Every firm exists and grows based on products and services in a particular business, be it hospitals or healthcare business and automobiles or transportation business. The notion that portfolio concepts are valid for only diversified businesses is archaic. Even a business of coffee chains can apply and benefit from portfolio balance concepts. Once a business is defined, and however narrowly the business is defined, there would be creative ways to in-build a portfolio into the products or services. A portfolio approach is based on the strategic truism that a service or a product offers more than the product or service functionality to the customer. A restaurant may serve only food but it can provide umpteen choices in terms of culinary streams to its customers. Even Starbucks, known for its pioneering coffee line of business, has multiple beverages, hot and cold, besides several eats and food accessories as its portfolio. The strategic challenge lies in developing the right balance between specialization and diversification. Any business provides the opportunity of strategic portfolio balance;  a company manufacturing only heavy trucks can offer a wide portfolio from bare chassis to fully built custom application vehicles on one hand and from civilian to defence vehicles. Strategic portfolio balance ensures an optimal exploitation of environmental opportunity and appropriate hedging against volatility.
 Manufacturing balance
Manufacturing represents a part of value chain which converts a proven design into a saleable product or service. Manufacturing can vary between complete integration and complete outsourcing. The former is highly resource intensive with high fixed overheads that could be highly catastrophic in the event of a precipitous demand downturn. The latter is certainly resource-lean with low overheads but could be highly vulnerable in the event of a sharp and sudden demand uptick. Each industry offers a paradigm of optimal manufacturing balance. A highly evolved industry where each component or material has also evolved into its own industrial structure provides several solutions for manufacturing optimality. On the other hand, a newly developing industry has fewer degrees of freedom to offer. The former implies an established quality and cost base that could afford higher outsourcing. The latter could have doubtful engineering and quality fundamentals that could demand greater control over manufacture through integration. An automobile manufacturer outsourcing differing components based on differentiated internal capabilities is an example of the former. On the other hand, a coffee chain seeking control over coffee plantations, roasting technologies and coffee making is an example of the latter. Strategic manufacturing balance ensures optimal quality, cost and delivery capabilities for a firm.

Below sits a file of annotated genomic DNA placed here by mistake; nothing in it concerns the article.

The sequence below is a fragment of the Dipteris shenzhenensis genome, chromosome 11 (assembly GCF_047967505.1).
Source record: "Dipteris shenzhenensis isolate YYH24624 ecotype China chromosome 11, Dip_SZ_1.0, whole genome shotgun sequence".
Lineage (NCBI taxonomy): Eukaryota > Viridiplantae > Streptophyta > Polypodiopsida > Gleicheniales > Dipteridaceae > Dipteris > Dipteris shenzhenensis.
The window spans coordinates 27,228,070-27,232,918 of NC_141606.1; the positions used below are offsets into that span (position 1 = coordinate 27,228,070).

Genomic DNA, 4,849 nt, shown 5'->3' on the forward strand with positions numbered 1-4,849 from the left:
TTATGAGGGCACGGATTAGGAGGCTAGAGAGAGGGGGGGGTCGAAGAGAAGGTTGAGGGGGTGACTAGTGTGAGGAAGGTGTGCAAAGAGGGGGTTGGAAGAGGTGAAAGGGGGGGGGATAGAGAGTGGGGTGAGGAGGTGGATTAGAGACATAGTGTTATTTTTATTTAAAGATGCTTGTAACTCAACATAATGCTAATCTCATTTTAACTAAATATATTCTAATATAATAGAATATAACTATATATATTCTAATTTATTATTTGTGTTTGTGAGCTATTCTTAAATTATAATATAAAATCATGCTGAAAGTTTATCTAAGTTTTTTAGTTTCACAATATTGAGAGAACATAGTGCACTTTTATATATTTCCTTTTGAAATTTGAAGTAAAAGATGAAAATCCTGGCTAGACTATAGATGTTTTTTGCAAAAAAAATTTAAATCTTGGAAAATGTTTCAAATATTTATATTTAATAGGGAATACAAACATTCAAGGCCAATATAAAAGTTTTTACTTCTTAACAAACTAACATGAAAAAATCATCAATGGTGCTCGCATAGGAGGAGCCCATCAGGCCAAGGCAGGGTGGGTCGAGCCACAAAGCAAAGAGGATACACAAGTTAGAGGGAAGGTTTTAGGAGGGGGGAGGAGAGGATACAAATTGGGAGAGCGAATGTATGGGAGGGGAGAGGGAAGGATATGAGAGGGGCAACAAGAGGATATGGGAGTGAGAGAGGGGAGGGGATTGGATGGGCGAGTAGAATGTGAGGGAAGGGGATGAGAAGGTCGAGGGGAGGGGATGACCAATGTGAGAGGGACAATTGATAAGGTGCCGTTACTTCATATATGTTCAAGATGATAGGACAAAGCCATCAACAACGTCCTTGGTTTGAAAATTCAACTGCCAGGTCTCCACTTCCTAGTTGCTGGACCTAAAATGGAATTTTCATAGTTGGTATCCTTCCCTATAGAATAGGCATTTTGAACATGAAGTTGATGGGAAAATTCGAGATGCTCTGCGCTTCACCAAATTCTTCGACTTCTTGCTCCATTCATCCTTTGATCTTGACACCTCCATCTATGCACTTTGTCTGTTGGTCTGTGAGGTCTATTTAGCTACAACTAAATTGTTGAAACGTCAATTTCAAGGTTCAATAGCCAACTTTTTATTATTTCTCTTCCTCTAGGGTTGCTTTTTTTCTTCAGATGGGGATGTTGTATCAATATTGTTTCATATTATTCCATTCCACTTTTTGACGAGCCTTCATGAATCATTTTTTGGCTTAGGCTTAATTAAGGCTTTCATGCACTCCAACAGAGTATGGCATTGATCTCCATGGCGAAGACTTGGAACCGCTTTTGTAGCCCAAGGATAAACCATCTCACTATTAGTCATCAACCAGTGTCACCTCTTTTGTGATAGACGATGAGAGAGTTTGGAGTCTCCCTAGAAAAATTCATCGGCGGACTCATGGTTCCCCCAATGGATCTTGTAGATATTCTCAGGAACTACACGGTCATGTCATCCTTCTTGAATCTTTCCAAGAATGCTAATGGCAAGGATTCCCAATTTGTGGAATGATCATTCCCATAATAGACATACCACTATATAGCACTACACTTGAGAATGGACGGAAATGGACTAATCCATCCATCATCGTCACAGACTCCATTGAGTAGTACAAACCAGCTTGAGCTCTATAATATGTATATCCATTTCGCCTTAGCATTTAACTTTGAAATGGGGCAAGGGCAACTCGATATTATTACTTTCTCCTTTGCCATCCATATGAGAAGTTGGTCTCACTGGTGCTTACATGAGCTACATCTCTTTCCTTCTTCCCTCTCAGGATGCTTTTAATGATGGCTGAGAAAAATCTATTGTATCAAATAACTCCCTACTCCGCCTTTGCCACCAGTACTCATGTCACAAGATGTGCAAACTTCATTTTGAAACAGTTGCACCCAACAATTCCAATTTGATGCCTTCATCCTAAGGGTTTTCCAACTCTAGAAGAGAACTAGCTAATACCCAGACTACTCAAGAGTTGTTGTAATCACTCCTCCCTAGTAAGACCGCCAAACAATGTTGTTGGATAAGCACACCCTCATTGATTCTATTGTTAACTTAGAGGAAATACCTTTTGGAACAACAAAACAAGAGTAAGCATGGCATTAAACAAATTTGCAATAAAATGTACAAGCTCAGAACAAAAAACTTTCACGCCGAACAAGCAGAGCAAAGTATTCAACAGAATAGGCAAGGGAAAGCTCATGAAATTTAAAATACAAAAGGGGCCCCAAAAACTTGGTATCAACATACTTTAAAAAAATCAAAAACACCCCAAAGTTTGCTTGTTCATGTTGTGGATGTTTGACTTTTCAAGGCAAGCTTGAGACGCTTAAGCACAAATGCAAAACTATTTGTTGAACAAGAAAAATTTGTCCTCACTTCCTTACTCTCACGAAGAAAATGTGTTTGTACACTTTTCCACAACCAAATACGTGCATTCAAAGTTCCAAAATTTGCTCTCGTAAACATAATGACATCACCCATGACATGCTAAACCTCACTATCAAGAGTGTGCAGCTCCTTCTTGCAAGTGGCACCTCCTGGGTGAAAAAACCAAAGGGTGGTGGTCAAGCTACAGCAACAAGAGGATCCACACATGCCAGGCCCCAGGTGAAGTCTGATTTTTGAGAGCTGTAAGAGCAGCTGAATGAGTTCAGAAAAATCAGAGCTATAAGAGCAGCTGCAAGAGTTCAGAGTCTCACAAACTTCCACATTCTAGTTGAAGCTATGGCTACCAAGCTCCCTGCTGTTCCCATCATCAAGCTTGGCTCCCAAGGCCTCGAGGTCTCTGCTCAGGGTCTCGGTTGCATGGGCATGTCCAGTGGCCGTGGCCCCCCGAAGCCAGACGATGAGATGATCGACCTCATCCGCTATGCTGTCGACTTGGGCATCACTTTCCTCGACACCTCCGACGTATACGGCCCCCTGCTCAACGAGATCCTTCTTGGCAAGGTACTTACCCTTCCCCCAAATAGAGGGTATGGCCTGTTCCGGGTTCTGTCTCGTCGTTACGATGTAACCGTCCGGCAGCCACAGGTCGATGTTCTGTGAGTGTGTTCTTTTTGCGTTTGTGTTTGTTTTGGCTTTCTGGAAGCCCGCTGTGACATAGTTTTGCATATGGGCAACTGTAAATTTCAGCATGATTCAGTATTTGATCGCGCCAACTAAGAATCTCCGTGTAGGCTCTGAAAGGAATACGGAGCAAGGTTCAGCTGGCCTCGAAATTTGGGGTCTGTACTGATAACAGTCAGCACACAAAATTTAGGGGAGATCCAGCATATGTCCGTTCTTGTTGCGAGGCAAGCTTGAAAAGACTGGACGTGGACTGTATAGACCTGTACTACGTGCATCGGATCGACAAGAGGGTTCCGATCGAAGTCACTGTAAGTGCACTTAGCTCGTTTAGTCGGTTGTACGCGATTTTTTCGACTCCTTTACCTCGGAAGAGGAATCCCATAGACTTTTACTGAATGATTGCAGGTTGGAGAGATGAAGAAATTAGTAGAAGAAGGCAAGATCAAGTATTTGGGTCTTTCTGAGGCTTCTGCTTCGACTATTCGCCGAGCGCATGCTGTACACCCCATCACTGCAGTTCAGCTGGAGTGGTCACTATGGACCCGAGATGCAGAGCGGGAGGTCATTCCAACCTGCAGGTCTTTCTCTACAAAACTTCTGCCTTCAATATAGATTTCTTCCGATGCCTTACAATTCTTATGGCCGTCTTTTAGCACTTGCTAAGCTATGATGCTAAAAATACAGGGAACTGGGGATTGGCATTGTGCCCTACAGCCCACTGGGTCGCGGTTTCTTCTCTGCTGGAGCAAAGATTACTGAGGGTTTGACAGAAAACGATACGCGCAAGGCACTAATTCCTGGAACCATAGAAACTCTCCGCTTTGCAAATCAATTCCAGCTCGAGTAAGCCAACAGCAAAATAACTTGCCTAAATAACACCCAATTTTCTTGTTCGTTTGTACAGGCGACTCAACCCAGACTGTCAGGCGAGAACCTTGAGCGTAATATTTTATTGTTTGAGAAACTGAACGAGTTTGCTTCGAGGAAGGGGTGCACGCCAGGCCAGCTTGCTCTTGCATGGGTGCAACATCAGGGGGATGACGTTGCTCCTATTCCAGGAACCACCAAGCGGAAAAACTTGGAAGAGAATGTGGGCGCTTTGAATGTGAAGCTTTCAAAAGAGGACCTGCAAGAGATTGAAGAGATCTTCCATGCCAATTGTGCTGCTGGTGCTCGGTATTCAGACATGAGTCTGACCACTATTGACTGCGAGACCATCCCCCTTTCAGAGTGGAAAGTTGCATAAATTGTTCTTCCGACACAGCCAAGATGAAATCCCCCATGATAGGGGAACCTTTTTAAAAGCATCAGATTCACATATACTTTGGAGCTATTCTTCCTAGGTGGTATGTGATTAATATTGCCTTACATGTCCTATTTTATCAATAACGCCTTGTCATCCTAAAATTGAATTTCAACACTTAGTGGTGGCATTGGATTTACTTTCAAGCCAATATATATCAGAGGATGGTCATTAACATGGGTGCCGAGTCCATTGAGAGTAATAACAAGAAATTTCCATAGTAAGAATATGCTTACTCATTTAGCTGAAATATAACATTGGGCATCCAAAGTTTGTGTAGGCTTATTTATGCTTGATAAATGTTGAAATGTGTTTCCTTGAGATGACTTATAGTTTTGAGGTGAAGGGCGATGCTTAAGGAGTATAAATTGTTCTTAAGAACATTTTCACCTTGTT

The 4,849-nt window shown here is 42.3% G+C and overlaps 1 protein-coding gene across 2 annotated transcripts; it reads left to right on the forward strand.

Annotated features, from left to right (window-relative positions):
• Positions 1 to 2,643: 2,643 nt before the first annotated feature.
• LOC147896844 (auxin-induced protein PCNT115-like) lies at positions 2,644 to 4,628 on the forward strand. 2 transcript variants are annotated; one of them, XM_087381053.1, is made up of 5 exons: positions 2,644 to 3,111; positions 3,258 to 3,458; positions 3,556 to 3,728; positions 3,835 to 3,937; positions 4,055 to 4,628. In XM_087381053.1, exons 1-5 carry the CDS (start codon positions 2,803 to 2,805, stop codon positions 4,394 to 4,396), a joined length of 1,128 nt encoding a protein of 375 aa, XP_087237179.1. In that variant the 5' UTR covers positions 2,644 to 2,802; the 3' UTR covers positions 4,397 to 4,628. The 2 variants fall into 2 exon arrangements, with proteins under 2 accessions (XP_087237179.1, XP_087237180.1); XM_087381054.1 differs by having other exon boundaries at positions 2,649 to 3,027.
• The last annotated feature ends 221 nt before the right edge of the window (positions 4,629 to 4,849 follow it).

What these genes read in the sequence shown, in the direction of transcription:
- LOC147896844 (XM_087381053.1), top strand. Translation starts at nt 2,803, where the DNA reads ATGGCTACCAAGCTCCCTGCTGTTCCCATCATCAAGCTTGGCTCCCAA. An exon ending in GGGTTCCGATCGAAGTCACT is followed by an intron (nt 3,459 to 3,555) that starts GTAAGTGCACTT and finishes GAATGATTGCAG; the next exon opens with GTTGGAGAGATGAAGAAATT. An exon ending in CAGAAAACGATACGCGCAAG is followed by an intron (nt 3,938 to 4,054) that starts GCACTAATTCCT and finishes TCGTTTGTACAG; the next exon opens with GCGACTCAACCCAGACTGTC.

Marketing balance
The best of design and manufacturing optimality could come to naught with strategic marketing imbalance. Marketing balance is not about regional marketing effort allocations or domestic-export balance. It is about striking the right balance between the product and the sales channel, between different marketing channels and between sales and service.  Some of the technical marvels, Tata Nano car to quote an example, have failed to fulfill the potential of design and manufacturing brilliance due to marketing sub-optimality. Had Tata Nano been marketed through an exclusive car dealer network, with appropriate emphasis between different marketing approaches and a special after-sales package, potentially Nano would have caught the imagination of the target market segments. By way of another example, the best of marketing cannot make up for strategic imbalances in either design or manufacturing. Godrej Interio comes across as a prime example of lack of strategic portfolio balance (dependence on all-steel design and manufacture, as is Godrej wont) adversely influencing the final low-business outcome, despite some great strategic market balance. These examples also illustrate how a strategic balance amongst the various components of a value chain is also extremely important for a firm to achieve sustainable successful performance. 
Talent balance

Firms are a complex cascading network of leaders, managers and executives on one hand, and another equally complex network of organization, teams and individuals. Adding further complexity is the network of businesses, functions and processes. Across all this complexity, two components stand out:  individuals and teams. Organizations are often unable to comprehend and convey whether it is the individual performance or the team performance that determines performance. Talent management thought keeps swinging between the typical Western practice of individual superstar performance and the equally typical Oriental practice of consensual team performance. This leads to somewhat strange positions taken by leadership experts wholly deprecating either ‘we’ or ‘I’ in performance management. The concept of strategic talent balance requires that individual performance be treated as important as team performance. For organizations to be successful, meritocracy based on individual performance (and individual recognition) and organizational harmony based on team performance (and team recognition) must co-exist. Without overwhelming each other, ‘I’ as well as ‘We’ are equally important for strategic talent balance.